David Collins has a review of Michael Moore's "Fahrenheit 11/9."
And Harry Hamid wishes he had another hole in his head where the memory of the presidential candidate he voted for in 2016 resides.
"...take away our Playstations
And we are a third world nation..."
—Ani DiFranco, "Self Evident"
Hope, Emily Dickinson's "thing with feathers," is what remains perched in the soul when faith has departed. I hope that I may live to see an America that no longer needs Michael Moore.
Yes, Michael Moore disappointed Progressives everywhere two years ago by actively campaigning for Clinton/Kaine, after the DNC dissed & dismissed Bernie Sanders and alienated his delegates.
Yes, Michael Moore, as a documentarian with a political agenda, is adept at manipulating and juxtaposing images to tell stories that promote said agenda, so the results often look like a victory of style over substance.
And yes, every feature-length documentary that Michael Moore turns in gets lauded as his most important movie yet! thanks partly to the hype machine of which he is an integral part.
Moore has been producing these movies for nearly 30 years now, and I'm tired of them—not because they lack quality or because Moore himself is obnoxious or because he keeps recycling the same shtick, but because they continue to be so damn necessary. Despite the laughs at the expense of politicians and celebrities, his films are difficult to watch because, despite his decades of effort, the Real America that he depicts in them has grown steadily worse since Roger & Me. The situation in his hometown of Flint, Michigan, certainly has degraded, and it was already reaching Third World status in 1990.
By the end of last night's special screening of Fahrenheit 11/9 at the Edwards 24 Greenway, I felt literally sick to my stomach. So did Kayleen: She had to leave the room twice during the screening to vomit. Our nausea may have resulted from the "dodgy Thai food" (her words) that we ate before the show, but the images on the screen certainly didn't help.
Inspired by PDiddie's recent post about which statewide Democrats are worthy of his vote this year, I've been thinking about how I'll be voting in some of the races he doesn't mention: in particular, for Texas Governor, US Senate, and US House.
If you know me or have read this blog, you may know that I despise the US partisan duopoly, also known as the two-headed Corporate Party. In this midterm electoral circus, and with no Green candidates on the ballot, I despise it enough to vote for Libertarians in races where I don't find the Democratic candidate an acceptable alternative—or in safe seats like Sheila Jackson Lee's US House District TX-18, where I live.
Today I decided to look into whether anything egregiously daffy appears on the Issues pages of some Libertarian candidates who will appear on my ballot in November. A glance at the Texas Libertarians' Candidates page, my first visit there since May, reveals instantly that
Despite some positions with which I disagree, I could envision choosing Mark Tippetts for governor. Democrat Lupe Valdez has all but disappeared from the scene, whilst at the tippy-top of the ticket Beto-Bob has sucked up most of the oxygen. Since I'm on record stipulating that advocating Medicare for All or a Single-Payer health system would be my criterion for whether a candidate gets my vote, this excerpt from Tippetts's website is kind of a deal breaker (emphasis mine):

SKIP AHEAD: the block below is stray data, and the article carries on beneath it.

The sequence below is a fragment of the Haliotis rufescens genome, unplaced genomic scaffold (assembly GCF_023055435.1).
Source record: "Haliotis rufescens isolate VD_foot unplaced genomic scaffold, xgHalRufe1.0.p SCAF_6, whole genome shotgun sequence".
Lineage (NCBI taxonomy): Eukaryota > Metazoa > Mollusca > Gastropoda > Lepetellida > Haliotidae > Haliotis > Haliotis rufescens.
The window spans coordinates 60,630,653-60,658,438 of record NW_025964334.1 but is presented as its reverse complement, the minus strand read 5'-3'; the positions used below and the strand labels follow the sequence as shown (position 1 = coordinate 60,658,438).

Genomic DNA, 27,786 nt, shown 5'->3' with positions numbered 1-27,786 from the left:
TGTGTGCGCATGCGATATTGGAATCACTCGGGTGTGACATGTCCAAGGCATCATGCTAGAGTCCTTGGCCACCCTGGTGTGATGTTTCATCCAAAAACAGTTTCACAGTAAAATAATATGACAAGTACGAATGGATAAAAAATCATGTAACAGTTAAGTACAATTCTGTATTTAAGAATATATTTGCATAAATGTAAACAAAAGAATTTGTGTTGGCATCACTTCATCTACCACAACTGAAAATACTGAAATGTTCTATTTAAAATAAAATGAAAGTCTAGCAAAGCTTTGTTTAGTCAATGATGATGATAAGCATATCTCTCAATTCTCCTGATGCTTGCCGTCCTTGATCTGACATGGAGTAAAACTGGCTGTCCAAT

Government should neither provide, control, nor require health care. I do not believe that people have a right to be provided with healthcare at other peoples’ expense.
September 16 was Mexican Independence Day, as noted by Millard Fillmore's Bathtub, and today is Citizenship Day/Constitution Day. Senator Ted Cruz purports to know a lot about the Constitution, and about the citizenship of someone born in Canada to parents from the US and Cuba. Texas State Rep. Gene Wu (District 137, Sharpstown-Gulfton-SW Houston) has been tweeting rather vociferously, in a most immoderate tone, about Lyin' Ted's latest adventure in flouting state law. Our junior senator, or someone on his campaign staff, appears to know considerably less about deceptive trade practices laws than about the Constitution (particularly the Tenth Amendment thereto).
Your homework for Citizenship Day is to take this practice test to see whether you might pass the naturalization interview. You can pass with 60% correct, but if you're a US-born high school graduate, you shouldn't feel too happy about any score less than 80%.
Here comes the blog post and lefty news roundup from a busy week passed.
A US Border Patrol supervisor was arrested in Laredo for the murders of four women in what officials are calling "serial killings."
Authorities issue more search warrants as the investigation into the murder of Botham Jean by a Dallas police officer continue. Experts are disagreeing on the credibility of the officer involved.
Bruce A. Dixon is scratching his venerable head over this, and I share his puzzlement. He and his comrades at Black Agenda Report looked at the websites of 31 Congressional primary-winning candidates endorsed by one of three post-Bernie progressive advocacy groups: Our Revolution, Justice Democrats, and Brand New Congress. They found that 21 of those 31 websites' issues pages say literally nothing—or at least nothing markedly progressive—about international policy or issues of war & peace.
Since I have found Dixon to be a reliable source of information and progressive commentary, at first I figured I'd just take his word for it. In his article, he includes the URLs of those issues and platform pages, but does not include hyperlinks to them, and I was feeling to lazy to copy and paste them. Then curiosity overcame laziness, and I checked a few of the 21. Sure 'nuff, these sites are conspicuously and eerily silent on those topics.
Why Such a Big Hole in the Platform?
Dixon speculates as to the reasons for this silence, as well as the Sanders-esque omissions of these topics on the sites of OR and JD in particular (numbers in parentheses mine):